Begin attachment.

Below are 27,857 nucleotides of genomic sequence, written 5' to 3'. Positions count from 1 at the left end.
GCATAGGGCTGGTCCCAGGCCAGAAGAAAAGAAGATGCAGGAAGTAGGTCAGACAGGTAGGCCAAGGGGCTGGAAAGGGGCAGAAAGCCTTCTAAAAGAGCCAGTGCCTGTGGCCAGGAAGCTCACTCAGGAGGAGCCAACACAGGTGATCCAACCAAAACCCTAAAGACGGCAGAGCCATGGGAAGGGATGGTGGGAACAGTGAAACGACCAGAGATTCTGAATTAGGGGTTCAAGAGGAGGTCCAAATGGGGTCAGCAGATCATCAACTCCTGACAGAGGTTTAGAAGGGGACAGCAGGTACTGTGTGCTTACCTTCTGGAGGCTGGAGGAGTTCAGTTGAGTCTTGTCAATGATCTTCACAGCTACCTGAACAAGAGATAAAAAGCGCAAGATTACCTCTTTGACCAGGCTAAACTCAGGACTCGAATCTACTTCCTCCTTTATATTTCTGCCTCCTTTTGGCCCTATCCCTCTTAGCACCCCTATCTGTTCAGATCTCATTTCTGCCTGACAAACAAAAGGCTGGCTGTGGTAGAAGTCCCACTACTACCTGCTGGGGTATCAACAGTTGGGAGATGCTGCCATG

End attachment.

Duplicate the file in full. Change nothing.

Below are 27,857 nucleotides of genomic sequence, written 5' to 3'. Positions count from 1 at the left end.
GCATAGGGCTGGTCCCAGGCCAGAAGAAAAGAAGATGCAGGAAGTAGGTCAGACAGGTAGGCCAAGGGGCTGGAAAGGGGCAGAAAGCCTTCTAAAAGAGCCAGTGCCTGTGGCCAGGAAGCTCACTCAGGAGGAGCCAACACAGGTGATCCAACCAAAACCCTAAAGACGGCAGAGCCATGGGAAGGGATGGTGGGAACAGTGAAACGACCAGAGATTCTGAATTAGGGGTTCAAGAGGAGGTCCAAATGGGGTCAGCAGATCATCAACTCCTGACAGAGGTTTAGAAGGGGACAGCAGGTACTGTGTGCTTACCTTCTGGAGGCTGGAGGAGTTCAGTTGAGTCTTGTCAATGATCTTCACAGCTACCTGAACAAGAGATAAAAAGCGCAAGATTACCTCTTTGACCAGGCTAAACTCAGGACTCGAATCTACTTCCTCCTTTATATTTCTGCCTCCTTTTGGCCCTATCCCTCTTAGCACCCCTATCTGTTCAGATCTCATTTCTGCCTGACAAACAAAAGGCTGGCTGTGGTAGAAGTCCCACTACTACCTGCTGGGGTATCAACAGTTGGGAGATGCTGCCATG